[mythtv-users] convoluted questiom

Stephen Worthington stephen_agent at jsw.gen.nz
Tue Dec 28 15:52:55 UTC 2021

On Tue, 28 Dec 2021 08:43:33 -0600, you wrote:

>> This does mean that to upgrade I have to temporarily
>> reboot the server onto a different subnet to do any upgrades, etc.
>On a Linux system you can add a second IP address to a device to access 
>a second network:
>    *Second/Alternate IP address – two network address:*
>    sudo ip addr add broadcast dev enp1s0
>    Temporarily (clears at boot) adds this address to current device.
>    Allows connecting to different LAN. (so and
>"enp1s0" is my ethernet port per ifconfig.  I am not certain of the 
>'24'; may need a smaller number -- I sort of know what it's for but not 
>enough to start to explain.  *.*.4.* is the original network here; 
>*.*.0.* the alternate.
>(And I thought I was bowing out of this thread! <g>)

With a /24 address, the top 24 bits are the subnet address and the
bottom 8 bits are the device addresses on that subnet.  Normally, the
broadcast address for any subnet is the highest device address, so for
a subnet of, the broadcast address should be  So the command should be:

sudo ip addr add broadcast dev enp1s0

The subnet will then contain 254 device addresses: to, with as the broadcast

In theory, you can assign any device address as the broadcast address,
and as long as all devices have been told to work the same way it
should work just the same as using the highest device address.  But
the convention of using the highest device address as the broadcast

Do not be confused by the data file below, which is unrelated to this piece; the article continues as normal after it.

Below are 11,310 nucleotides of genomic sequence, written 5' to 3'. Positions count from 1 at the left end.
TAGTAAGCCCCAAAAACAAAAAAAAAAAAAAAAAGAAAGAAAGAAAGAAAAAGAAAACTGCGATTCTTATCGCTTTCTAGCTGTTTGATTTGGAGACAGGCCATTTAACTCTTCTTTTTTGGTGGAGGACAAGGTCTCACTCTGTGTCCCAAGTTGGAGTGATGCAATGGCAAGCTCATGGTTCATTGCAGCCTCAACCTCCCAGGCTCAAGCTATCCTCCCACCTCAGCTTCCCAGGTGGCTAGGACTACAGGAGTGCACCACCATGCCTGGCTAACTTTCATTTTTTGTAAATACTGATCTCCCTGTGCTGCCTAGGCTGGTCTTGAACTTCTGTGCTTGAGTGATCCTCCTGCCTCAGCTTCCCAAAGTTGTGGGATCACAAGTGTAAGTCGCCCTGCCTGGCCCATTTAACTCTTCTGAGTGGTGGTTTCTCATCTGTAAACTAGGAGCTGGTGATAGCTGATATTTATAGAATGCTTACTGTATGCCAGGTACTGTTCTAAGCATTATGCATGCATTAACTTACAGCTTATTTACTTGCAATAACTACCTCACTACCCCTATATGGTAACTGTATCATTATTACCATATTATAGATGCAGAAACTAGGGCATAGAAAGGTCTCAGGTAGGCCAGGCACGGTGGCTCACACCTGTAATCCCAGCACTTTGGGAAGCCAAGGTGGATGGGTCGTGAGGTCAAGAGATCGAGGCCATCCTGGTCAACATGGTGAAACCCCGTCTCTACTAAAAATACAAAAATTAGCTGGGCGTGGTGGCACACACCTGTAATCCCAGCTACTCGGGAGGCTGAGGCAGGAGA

address is very strong - I have never seen any network using a
different address.  And it is very likely that there is plenty of
software out there that will assume the broadcast address is the
highest device address and will be broken if it is not.

An alternative notation for specifying which address bits are the
subnet address and which bits are the device address is to use a
bitmask, as seen in "netmask" clause in some commands such as
ifconfig.  A /24 is the same as "netmask" where the top
24 bits of the netmask value ( = 0xFFFFFF00) are set to
indicate that those bits are a mask for the network address bits.  The
netmask value is "anded" with an address to get the network address
part.  Some commands allow both notations.

Using the dotted decimal notation for netmasks (and IPv4 addresses)
has always seemed a bit strange to me as it rather obscures how they
work.  It is much more obvious using hex notation.  And I expect that
IPv6 addresses use hex notation for that reason as well as to cut down
on the length of the address when you have to write it down.

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